Moving Sustainability from Niche to Normal
As print service providers—whether you print promotional materials, direct mail or packages and labels—knowing the issues your customers face will help you better solve their problems. Your customers’ customers—consumers—look differently at environmentally friendly products depending where they fall on the green continuum.
Today we take a quick look at a recent report by Graceann Bennett and Freya Williams, “Mainstream Green: Moving Sustainability From Niche to Normal,” which examines consumer behavior and how to motivate behavioral change.
The following is a short summary of the research, and a copy of the report is available through the link below.
If we are to motivate a mass green movement, perhaps those of us most committed to the green movement need to stop trying to get the masses to see things our way and instead get better at seeing things their way.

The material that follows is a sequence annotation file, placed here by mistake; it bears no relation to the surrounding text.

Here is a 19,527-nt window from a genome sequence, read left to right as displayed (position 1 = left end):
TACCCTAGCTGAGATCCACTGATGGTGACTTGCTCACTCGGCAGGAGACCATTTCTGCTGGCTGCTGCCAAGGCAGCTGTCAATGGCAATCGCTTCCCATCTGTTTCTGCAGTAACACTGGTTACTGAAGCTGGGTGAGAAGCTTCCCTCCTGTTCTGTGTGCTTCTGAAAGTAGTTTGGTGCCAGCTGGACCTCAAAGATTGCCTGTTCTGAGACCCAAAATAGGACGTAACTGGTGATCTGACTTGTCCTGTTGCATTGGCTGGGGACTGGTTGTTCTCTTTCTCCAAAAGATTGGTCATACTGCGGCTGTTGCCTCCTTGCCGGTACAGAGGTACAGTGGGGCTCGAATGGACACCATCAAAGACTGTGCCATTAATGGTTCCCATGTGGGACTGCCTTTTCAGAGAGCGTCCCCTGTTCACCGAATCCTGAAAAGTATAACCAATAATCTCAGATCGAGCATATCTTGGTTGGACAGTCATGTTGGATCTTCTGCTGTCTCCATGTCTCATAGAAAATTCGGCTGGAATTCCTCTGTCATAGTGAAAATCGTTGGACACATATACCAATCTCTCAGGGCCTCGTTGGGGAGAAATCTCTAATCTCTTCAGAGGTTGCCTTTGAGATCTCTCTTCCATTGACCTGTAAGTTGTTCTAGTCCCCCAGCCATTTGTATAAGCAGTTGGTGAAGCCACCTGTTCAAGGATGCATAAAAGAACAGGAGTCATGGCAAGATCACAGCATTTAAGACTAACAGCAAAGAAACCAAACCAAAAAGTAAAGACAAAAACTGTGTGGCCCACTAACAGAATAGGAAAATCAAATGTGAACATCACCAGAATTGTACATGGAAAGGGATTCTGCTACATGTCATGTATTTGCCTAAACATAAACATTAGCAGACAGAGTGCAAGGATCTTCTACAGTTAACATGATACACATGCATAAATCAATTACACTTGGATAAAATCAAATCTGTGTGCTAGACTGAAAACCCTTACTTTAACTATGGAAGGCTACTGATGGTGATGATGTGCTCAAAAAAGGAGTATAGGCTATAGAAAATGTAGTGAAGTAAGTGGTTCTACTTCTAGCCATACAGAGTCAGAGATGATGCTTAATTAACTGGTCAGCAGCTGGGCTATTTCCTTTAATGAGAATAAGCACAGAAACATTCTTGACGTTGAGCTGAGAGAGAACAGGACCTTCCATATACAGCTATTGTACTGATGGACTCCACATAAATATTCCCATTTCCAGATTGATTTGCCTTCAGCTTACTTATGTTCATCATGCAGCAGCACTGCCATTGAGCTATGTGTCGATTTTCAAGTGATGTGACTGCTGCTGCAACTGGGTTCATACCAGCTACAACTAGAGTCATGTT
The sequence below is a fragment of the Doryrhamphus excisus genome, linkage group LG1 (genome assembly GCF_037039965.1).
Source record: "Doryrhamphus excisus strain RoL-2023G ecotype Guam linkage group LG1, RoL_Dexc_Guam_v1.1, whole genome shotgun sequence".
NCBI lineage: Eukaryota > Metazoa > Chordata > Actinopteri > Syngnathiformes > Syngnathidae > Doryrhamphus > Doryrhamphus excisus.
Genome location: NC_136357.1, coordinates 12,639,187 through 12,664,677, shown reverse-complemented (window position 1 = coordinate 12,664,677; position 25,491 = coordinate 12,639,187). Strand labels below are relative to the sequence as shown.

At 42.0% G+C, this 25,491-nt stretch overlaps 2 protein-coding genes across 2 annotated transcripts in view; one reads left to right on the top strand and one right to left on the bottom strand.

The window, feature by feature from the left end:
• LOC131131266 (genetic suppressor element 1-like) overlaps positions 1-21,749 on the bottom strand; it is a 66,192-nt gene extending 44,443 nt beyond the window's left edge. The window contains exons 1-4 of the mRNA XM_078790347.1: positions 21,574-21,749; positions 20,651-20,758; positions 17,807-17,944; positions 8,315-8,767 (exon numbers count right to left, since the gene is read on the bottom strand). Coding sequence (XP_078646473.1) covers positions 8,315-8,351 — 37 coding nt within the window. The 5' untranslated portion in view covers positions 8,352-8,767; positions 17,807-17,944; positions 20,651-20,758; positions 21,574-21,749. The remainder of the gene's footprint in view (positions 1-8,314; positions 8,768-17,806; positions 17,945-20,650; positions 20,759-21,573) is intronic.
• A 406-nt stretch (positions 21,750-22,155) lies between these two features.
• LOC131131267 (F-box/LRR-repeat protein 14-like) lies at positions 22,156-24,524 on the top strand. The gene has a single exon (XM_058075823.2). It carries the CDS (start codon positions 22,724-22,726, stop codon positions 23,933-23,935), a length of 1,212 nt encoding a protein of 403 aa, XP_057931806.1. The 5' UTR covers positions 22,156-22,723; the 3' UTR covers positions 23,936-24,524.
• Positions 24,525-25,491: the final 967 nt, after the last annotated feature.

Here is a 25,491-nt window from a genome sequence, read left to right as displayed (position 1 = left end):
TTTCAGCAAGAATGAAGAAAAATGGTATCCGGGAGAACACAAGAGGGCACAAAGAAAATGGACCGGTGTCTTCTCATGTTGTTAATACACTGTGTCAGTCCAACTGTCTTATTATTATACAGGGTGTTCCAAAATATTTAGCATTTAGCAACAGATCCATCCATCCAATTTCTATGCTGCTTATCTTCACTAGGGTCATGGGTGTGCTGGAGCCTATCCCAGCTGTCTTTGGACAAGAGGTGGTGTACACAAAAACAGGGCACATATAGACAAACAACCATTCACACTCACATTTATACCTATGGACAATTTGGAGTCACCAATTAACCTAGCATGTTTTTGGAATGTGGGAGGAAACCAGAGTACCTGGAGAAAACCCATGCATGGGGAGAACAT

While we have been relatively good at getting people to believe in the importance of more sustainable behaviors, practices and purchases, we have been unable to convert this belief fully into action.
This gap between stated importance and behavior or action is what we at OgilvyEarth call the “Green Gap.” Closing the Green Gap is a necessary step if we are to create a sustainable society.
The author’s research shows us the path to closing the Green Gap is through popularizing and normalizing the desired behavior. Normal is sustainable.
We have been expending a disproportionate amount of our energy and marketing dollars trying to change people’s beliefs, values and attitudes. The study indicates that we should turn this effort on its head and shift the emphasis to changing behavior.
If we want green behaviors to be widespread, then we need to treat them as mass ideas with mass communications, not elite ideas with niche communications.
When Bennett and Williams asked Americans to whom they thought green products were generally marketed, half the respondents thought green products are targeted to “Crunchy Granola Hippies” or “Rich/Elitist Snobs.” Until green products and services feel normal, the middle is unlikely to change behavior.